Coronavirus company news summary – Vale receives permission for Itabira restart – Iamgold halts Rosebel operations – DRC offers support to miners

18 June 2020 (Last Updated June 18th, 2020 09:27)

18 June

Brazil’s iron ore mining company Vale has received permission from Minas Gerais state labour inspectors to reopen mines in the Itabira complex that were closed due to Covid-19 concerns. The company noted that the operation will be gradually resumed and the iron ore production guidance of 310-330mt need not be revised this year. The Sub-Secretariat for Labour Inspection concluded in its technical report that Vale adopted additional measures that were considered satisfactory to mitigate the risk of workers’ contamination during their labour activities.

Canadian gold miner Iamgold has halted operations at its Rosebel gold mine in Suriname after seven personnel at the mine were diagnosed with Covid-19. Operations will be suspended until the appropriate controls are implemented to protect the safety of all employees. The company has quarantined all the personnel who are receiving medical care as appropriate. Disinfection of their living quarters and work areas, along with contact tracing, is ongoing. At Rosebel, the company has implemented all sanitary measures in close communication with health authorities and reduced the on-site workforce to essential services only.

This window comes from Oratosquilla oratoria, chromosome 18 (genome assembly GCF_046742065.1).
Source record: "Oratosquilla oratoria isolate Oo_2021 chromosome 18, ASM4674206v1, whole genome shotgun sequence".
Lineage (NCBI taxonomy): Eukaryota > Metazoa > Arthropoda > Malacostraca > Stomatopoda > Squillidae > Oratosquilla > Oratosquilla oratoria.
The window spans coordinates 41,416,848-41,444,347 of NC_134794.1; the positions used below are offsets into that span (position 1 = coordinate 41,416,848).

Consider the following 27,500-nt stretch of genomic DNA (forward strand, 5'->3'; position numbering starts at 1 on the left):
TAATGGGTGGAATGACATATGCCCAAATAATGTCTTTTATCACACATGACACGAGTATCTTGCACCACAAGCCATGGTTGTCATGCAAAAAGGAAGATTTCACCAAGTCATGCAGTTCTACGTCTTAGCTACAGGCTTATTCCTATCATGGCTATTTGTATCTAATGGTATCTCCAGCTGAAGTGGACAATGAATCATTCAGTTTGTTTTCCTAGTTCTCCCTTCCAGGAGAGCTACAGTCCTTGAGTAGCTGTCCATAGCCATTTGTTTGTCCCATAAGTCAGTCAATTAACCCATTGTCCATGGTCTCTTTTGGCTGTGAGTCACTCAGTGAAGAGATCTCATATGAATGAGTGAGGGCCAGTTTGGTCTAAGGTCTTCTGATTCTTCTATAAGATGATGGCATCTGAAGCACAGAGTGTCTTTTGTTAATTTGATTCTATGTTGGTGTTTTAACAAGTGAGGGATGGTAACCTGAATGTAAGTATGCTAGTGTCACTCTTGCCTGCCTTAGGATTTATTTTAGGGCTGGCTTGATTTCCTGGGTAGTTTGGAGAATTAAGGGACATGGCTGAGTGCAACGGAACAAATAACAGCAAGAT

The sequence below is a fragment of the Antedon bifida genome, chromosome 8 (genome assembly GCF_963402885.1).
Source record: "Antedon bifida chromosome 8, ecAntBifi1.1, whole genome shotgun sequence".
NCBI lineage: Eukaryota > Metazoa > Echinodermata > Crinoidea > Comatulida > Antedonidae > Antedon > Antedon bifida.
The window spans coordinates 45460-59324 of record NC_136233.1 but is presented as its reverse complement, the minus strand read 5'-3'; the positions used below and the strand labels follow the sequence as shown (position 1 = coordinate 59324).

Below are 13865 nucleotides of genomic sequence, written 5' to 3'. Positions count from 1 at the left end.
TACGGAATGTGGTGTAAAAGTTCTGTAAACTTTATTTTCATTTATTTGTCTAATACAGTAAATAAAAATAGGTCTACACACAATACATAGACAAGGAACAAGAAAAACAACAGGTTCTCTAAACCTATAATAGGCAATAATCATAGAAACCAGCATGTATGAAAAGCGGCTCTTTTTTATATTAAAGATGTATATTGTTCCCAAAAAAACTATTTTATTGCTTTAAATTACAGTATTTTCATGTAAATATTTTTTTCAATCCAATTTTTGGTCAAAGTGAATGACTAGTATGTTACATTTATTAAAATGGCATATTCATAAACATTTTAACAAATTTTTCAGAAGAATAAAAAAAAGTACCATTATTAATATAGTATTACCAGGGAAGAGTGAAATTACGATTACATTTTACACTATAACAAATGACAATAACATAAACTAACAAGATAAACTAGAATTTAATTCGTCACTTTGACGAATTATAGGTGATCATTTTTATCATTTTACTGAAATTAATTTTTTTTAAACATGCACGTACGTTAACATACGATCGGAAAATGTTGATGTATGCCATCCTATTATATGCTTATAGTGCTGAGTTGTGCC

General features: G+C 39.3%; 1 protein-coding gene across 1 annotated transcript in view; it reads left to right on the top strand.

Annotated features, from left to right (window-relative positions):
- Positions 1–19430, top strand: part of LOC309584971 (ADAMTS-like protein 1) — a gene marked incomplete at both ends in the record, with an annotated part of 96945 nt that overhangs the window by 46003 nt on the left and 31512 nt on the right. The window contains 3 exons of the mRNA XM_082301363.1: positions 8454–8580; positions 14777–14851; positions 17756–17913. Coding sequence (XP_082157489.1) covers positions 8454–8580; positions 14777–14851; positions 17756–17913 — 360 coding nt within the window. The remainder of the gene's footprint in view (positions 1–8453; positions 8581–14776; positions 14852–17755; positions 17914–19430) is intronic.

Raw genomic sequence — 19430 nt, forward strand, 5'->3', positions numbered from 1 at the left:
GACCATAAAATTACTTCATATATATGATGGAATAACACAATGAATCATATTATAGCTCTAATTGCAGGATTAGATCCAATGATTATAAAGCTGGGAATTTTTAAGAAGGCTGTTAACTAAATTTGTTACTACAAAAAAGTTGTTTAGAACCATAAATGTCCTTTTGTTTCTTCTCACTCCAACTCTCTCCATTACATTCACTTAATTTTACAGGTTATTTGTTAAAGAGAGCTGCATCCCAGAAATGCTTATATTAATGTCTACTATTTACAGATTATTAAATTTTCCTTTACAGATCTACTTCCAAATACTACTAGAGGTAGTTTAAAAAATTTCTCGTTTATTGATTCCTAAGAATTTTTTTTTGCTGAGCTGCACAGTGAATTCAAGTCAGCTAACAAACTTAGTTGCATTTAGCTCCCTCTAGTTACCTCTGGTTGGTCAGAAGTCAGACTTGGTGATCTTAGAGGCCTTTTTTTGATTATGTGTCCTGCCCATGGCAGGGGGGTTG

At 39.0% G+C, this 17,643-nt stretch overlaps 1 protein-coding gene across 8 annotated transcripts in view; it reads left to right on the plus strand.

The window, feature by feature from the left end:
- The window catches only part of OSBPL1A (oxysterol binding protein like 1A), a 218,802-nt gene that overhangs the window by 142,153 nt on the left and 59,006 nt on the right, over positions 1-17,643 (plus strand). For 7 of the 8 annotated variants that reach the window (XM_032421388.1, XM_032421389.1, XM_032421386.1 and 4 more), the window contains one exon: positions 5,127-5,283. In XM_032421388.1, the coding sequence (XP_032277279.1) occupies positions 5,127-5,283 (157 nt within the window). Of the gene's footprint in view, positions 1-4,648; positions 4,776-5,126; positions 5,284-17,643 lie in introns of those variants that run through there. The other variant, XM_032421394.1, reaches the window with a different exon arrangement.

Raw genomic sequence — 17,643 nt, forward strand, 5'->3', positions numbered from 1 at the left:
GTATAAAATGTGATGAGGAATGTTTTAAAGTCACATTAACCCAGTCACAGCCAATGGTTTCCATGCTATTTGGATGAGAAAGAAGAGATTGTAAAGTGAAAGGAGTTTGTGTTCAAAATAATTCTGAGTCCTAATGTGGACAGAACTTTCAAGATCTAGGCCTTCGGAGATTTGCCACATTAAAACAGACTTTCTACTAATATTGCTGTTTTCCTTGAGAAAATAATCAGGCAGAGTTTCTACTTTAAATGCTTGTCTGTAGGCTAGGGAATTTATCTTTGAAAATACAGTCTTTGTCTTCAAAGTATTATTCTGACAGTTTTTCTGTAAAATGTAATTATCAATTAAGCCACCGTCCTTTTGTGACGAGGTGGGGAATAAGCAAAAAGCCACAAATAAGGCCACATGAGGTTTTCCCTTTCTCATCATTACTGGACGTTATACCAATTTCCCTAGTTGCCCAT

The Democratic Republic of Congo (DRC) mines minister Willy Kitobo Samsoni said that financial support will be offered to mining companies that need help due to disruptions caused by the Covid-19 pandemic. Reuters quoted Samsoni as saying that the state may be able to help mining companies if there are cases of force majeure. Congo is the world’s main source of cobalt and accounts for two-thirds of global supplies of the metal, which is used in smartphones and electric car batteries.

US-based Albemarle told Reuters that it plans to immediately close its Atacama potash plant for 15 working days to comply with restrictions that require mining companies to reduce staff. The company said in a statement that the measure is in place to meet its objective of reducing staffing levels by 24 people amid a rise in infections across the country. The company’s latest decision is not expected to have any impact on its production of lithium, an ingredient which is used in the batteries that power electric vehicles.